1. re: jlunar

              In Chinese, bubble tea is indeed tea that's been shaken so there's a lot of foam on top. The Chinese words actually mean something more like "foam tea." But I've seen plenty of people call boba tea bubble tea. It's just something that happened. So if you order bubble tea in English, you might or might not get the tapioca balls. If you order "pao muo" tea in Chinese, you'll get a shaken drink with no tapioca. A "pao muo boba" tea will get you both.

              At authentic tea shops, bubble tea is delicious and comes in all kinds of flavors. Tea shops in Asia have more flavors than ice cream shops in the US. That's why it actually means something there. Here, there's usually just black, green, and a few flavored teas. Plus, they don't really shake it or use the right kind of ice to achieve a thick foam, and the tea is bland and overpoweringly sugary. So for Americans, it seems pretty stupid to order a bubble tea.

              Boba tea is the tea with big brown tapioca balls in it.

              Pearl tea has the little tiny tapioca balls in it, like tapioca pudding (very hard to find these days in restaurants, at least in the US.

              1. re: jlunar

                I think the name is actually "Ball Ba Milk Tea". "Ball Ba" refers to a large number of "balls", e.g. tapioca balls.

                1. re: PeterL

                  No, it's "boba"... it's an indelicate Taiwanese word meaning "large nipples".

                  1. re: Das Ubergeek

                    Actually, I'm pretty sure it just means "Well endowed." As in, it would only be slightly crass to say "She's pretty bo (actually sounds more like puo)," but no more crass than "Hey, check out thost ___" in English. But it would just be bizarre to say what you said.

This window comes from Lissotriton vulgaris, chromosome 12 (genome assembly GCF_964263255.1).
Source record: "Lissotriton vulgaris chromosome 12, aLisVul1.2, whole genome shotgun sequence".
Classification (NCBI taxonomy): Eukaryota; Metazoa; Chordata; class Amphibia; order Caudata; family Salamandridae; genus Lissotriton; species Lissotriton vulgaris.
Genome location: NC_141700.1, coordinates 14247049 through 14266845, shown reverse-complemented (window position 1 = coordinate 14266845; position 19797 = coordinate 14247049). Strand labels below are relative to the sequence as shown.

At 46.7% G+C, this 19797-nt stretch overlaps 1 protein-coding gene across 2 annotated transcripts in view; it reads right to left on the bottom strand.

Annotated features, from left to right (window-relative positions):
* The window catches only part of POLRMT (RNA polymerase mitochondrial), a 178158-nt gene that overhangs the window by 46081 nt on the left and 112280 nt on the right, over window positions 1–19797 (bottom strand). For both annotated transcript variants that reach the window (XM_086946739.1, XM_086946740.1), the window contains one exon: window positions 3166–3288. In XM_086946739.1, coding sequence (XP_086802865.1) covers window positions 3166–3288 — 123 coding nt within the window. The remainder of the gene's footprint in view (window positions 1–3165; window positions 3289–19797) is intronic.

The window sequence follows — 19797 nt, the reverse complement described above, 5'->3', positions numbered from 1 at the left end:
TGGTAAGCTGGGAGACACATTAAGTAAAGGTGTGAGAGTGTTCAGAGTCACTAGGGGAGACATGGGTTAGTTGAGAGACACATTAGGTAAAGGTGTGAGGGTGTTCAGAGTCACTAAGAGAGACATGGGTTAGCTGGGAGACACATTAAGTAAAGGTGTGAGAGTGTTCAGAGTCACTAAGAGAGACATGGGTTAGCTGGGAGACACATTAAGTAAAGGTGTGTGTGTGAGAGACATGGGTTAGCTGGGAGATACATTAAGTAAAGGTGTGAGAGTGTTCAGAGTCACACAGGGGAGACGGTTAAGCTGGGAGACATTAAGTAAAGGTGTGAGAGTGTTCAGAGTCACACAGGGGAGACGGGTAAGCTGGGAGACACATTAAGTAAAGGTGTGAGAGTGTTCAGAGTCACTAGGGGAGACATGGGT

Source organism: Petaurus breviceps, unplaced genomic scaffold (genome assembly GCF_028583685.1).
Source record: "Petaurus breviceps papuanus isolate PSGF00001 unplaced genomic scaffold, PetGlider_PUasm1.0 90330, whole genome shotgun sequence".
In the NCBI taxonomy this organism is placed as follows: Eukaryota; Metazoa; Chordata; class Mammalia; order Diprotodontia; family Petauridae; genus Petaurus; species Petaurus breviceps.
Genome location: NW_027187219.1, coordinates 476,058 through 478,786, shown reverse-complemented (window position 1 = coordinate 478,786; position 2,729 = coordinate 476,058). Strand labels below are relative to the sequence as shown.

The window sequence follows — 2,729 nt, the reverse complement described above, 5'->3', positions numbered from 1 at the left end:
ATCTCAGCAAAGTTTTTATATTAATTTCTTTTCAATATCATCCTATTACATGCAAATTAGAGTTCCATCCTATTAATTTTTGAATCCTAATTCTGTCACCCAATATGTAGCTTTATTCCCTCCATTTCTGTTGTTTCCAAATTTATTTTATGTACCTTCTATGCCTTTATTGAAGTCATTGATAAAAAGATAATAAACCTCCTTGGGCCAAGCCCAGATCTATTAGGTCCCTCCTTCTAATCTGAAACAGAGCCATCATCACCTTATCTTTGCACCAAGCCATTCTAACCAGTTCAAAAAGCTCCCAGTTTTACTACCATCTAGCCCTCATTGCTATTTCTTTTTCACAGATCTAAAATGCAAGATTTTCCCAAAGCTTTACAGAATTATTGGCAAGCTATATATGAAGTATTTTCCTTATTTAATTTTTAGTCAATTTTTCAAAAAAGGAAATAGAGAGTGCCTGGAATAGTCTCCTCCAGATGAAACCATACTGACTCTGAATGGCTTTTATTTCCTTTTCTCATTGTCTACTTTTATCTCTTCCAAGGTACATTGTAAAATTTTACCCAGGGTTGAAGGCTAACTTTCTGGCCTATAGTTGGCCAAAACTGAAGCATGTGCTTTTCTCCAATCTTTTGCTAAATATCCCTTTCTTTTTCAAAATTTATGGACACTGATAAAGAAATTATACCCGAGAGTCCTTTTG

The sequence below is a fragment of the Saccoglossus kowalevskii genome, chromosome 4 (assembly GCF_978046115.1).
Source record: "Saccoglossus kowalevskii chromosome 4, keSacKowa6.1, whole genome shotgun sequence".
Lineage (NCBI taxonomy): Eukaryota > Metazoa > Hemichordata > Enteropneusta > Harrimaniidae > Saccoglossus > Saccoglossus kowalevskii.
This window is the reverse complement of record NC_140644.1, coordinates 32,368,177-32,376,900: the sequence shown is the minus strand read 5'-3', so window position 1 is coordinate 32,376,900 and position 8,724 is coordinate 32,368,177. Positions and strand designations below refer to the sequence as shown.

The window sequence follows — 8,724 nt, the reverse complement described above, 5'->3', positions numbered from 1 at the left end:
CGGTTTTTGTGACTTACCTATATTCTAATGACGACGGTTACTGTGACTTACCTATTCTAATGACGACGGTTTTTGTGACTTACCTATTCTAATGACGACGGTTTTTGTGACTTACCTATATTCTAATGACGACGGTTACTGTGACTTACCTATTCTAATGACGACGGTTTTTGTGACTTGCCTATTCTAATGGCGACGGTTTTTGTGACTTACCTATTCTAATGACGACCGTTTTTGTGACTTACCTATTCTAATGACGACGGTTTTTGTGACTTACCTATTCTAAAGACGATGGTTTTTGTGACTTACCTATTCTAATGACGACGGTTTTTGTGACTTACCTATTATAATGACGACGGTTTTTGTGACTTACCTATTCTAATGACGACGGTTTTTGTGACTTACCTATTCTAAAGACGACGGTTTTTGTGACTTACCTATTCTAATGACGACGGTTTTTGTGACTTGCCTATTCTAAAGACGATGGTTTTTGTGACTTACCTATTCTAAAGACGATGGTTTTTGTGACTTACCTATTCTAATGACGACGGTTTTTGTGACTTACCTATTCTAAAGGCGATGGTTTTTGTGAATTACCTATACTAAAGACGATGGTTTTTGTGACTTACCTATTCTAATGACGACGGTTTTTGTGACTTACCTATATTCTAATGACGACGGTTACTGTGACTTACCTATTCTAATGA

Back on topic. Someone else mentioned its nickname, QQtea, which gets its name because there's a word in Taiwanese pronounced Q that indicates the elasticity, bounce, and mouthfeel that's desirable in things like noodles and starchy products. If nooodles aren't Q, they're poorly made or overcooked. Boba, of course, also needs to be Q.

            2. If you go to the right place, it's absolutely wonderful. I've ordered it from some places and it tastes like pure chemicals, but others (St. Alps Tea House in NYC comes to mind) it's just delicious. There's nothing like it on a hot day. And an added bonus is that the tapioca pearls are REALLY fun to spit out. (Just make sure no one is around) : )

              1 Reply
              1. re: Misscox

                If you make sure no one's around, who will have a tapioca spitting contest with you?!

                So many places make their milk tea too sugary and milky that I never buy it out anymore. I get the vacuum packed boba in supermarkets. They're parboiled so I only need to boil them for 5 minutes. I can control how firm or mushy I want them, and how many go in each cup of tea. But best of all, I can make the tea exactly how I like it.